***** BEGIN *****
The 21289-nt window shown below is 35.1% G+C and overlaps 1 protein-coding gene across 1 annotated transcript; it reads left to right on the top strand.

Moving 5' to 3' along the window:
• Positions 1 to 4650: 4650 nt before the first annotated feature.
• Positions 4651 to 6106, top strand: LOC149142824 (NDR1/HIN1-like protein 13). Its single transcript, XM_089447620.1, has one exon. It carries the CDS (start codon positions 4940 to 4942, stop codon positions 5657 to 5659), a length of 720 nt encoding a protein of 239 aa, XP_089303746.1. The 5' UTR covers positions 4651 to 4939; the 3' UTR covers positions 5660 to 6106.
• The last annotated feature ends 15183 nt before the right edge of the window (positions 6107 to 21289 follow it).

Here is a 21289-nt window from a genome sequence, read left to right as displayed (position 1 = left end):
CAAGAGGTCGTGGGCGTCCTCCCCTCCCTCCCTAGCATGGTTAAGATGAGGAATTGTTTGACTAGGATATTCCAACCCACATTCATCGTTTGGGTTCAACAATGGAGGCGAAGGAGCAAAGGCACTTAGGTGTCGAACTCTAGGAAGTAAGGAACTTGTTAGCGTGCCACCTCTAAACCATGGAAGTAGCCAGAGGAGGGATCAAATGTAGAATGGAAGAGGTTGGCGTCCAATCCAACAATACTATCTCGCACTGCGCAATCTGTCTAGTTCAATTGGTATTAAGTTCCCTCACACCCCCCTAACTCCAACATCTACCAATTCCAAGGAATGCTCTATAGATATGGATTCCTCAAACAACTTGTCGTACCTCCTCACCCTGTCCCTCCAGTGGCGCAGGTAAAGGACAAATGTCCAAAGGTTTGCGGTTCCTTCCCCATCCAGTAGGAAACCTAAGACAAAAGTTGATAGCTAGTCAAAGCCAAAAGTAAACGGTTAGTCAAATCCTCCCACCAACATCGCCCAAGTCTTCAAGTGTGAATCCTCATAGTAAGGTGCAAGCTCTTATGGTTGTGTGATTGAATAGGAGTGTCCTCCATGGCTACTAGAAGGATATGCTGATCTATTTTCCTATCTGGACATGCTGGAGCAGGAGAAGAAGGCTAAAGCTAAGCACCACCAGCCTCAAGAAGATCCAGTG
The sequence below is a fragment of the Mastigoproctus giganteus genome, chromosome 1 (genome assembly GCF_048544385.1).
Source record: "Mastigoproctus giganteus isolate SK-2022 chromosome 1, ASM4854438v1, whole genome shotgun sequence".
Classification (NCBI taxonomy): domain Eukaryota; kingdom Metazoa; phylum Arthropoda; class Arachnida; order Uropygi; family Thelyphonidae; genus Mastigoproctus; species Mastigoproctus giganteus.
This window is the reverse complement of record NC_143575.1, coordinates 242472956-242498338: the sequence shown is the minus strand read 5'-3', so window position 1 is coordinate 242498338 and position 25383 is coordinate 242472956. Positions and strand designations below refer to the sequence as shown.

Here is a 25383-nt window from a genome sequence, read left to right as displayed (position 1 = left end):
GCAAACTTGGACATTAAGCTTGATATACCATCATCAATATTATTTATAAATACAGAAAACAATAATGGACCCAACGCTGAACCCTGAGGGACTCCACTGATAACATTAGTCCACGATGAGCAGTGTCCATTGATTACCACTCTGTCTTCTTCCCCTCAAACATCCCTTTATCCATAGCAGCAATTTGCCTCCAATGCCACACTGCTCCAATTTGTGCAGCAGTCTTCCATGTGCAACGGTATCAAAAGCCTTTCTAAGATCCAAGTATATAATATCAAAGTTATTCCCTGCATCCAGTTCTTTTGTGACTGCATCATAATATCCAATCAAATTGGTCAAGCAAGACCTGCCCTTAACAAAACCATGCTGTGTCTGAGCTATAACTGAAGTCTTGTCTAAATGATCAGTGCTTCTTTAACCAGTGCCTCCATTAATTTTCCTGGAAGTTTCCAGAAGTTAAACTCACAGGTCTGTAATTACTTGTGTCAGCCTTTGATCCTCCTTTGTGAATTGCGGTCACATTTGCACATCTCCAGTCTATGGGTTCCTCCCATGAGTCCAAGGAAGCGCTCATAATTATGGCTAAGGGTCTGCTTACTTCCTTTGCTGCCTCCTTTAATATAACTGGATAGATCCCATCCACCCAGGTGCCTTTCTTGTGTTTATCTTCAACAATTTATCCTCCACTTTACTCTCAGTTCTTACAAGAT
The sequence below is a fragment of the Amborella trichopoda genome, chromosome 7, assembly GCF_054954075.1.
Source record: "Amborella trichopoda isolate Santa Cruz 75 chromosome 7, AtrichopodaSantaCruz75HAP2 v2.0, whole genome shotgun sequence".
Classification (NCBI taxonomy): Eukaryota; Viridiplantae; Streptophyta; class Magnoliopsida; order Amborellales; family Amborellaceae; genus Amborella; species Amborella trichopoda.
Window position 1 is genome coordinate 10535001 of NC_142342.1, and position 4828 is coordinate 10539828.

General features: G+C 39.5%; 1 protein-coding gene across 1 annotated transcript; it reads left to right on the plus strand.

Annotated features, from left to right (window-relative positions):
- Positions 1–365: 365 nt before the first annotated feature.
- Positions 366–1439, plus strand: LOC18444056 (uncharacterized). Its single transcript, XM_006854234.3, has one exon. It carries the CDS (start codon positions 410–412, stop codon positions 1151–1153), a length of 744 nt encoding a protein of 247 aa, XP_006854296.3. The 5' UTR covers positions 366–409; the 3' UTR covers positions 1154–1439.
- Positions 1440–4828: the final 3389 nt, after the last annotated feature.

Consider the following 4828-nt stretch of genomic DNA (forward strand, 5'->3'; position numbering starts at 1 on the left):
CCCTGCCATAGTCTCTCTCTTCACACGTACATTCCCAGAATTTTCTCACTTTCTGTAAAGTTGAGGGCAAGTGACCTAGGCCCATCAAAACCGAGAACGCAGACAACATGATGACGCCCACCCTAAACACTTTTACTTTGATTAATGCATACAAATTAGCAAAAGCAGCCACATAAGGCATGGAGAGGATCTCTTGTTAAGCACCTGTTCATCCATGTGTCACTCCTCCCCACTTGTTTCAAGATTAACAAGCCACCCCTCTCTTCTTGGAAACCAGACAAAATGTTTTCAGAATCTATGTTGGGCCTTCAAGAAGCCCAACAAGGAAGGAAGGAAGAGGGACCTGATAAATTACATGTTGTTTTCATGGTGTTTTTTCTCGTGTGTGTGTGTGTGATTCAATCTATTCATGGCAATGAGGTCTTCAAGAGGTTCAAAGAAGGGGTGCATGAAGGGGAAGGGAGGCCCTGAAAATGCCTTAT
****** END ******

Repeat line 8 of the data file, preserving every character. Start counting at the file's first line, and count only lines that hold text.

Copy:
The sequence below is a fragment of the Mastigoproctus giganteus genome, chromosome 1 (genome assembly GCF_048544385.1).